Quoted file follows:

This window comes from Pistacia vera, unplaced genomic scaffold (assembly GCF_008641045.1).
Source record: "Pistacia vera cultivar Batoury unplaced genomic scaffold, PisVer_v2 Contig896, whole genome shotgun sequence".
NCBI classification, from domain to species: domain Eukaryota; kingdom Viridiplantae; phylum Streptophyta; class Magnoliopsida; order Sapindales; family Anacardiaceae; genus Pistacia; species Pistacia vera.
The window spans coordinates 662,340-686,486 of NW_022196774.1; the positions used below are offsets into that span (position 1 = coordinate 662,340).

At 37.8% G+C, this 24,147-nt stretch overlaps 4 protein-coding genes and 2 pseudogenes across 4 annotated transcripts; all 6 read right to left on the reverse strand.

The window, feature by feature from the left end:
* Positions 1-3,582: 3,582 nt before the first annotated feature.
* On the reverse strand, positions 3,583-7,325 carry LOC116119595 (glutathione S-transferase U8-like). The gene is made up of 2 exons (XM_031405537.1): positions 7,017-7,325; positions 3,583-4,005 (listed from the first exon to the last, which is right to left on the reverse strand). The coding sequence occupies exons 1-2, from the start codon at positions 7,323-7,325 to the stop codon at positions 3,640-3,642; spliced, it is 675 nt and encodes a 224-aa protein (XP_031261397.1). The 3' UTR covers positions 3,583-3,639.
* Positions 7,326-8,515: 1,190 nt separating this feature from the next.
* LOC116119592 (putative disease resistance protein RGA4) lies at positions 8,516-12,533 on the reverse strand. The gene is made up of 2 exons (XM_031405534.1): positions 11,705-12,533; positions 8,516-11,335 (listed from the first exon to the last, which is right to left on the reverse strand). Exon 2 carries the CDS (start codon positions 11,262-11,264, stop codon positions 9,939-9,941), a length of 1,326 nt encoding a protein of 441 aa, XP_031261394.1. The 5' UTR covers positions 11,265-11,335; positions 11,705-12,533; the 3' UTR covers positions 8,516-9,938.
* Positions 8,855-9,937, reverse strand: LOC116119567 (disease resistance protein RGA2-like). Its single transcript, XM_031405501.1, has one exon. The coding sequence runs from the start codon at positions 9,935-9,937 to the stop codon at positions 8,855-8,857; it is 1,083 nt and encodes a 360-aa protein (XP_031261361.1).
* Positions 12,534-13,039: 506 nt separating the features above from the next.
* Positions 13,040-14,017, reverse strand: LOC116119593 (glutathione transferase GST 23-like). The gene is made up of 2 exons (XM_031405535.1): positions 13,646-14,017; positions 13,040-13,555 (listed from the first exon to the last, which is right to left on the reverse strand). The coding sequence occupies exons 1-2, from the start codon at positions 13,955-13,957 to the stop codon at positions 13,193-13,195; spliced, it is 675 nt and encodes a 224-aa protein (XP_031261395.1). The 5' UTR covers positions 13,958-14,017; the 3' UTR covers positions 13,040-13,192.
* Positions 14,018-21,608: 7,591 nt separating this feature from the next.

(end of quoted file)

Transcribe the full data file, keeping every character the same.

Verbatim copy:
This window comes from Pistacia vera, unplaced genomic scaffold (assembly GCF_008641045.1).
Source record: "Pistacia vera cultivar Batoury unplaced genomic scaffold, PisVer_v2 Contig896, whole genome shotgun sequence".
NCBI classification, from domain to species: domain Eukaryota; kingdom Viridiplantae; phylum Streptophyta; class Magnoliopsida; order Sapindales; family Anacardiaceae; genus Pistacia; species Pistacia vera.
The window spans coordinates 662,340-686,486 of NW_022196774.1; the positions used below are offsets into that span (position 1 = coordinate 662,340).

At 37.8% G+C, this 24,147-nt stretch overlaps 4 protein-coding genes and 2 pseudogenes across 4 annotated transcripts; all 6 read right to left on the reverse strand.

The window, feature by feature from the left end:
* Positions 1-3,582: 3,582 nt before the first annotated feature.
* On the reverse strand, positions 3,583-7,325 carry LOC116119595 (glutathione S-transferase U8-like). The gene is made up of 2 exons (XM_031405537.1): positions 7,017-7,325; positions 3,583-4,005 (listed from the first exon to the last, which is right to left on the reverse strand). The coding sequence occupies exons 1-2, from the start codon at positions 7,323-7,325 to the stop codon at positions 3,640-3,642; spliced, it is 675 nt and encodes a 224-aa protein (XP_031261397.1). The 3' UTR covers positions 3,583-3,639.
* Positions 7,326-8,515: 1,190 nt separating this feature from the next.
* LOC116119592 (putative disease resistance protein RGA4) lies at positions 8,516-12,533 on the reverse strand. The gene is made up of 2 exons (XM_031405534.1): positions 11,705-12,533; positions 8,516-11,335 (listed from the first exon to the last, which is right to left on the reverse strand). Exon 2 carries the CDS (start codon positions 11,262-11,264, stop codon positions 9,939-9,941), a length of 1,326 nt encoding a protein of 441 aa, XP_031261394.1. The 5' UTR covers positions 11,265-11,335; positions 11,705-12,533; the 3' UTR covers positions 8,516-9,938.
* Positions 8,855-9,937, reverse strand: LOC116119567 (disease resistance protein RGA2-like). Its single transcript, XM_031405501.1, has one exon. The coding sequence runs from the start codon at positions 9,935-9,937 to the stop codon at positions 8,855-8,857; it is 1,083 nt and encodes a 360-aa protein (XP_031261361.1).
* Positions 12,534-13,039: 506 nt separating the features above from the next.
* Positions 13,040-14,017, reverse strand: LOC116119593 (glutathione transferase GST 23-like). The gene is made up of 2 exons (XM_031405535.1): positions 13,646-14,017; positions 13,040-13,555 (listed from the first exon to the last, which is right to left on the reverse strand). The coding sequence occupies exons 1-2, from the start codon at positions 13,955-13,957 to the stop codon at positions 13,193-13,195; spliced, it is 675 nt and encodes a 224-aa protein (XP_031261395.1). The 5' UTR covers positions 13,958-14,017; the 3' UTR covers positions 13,040-13,192.
* Positions 14,018-21,608: 7,591 nt separating this feature from the next.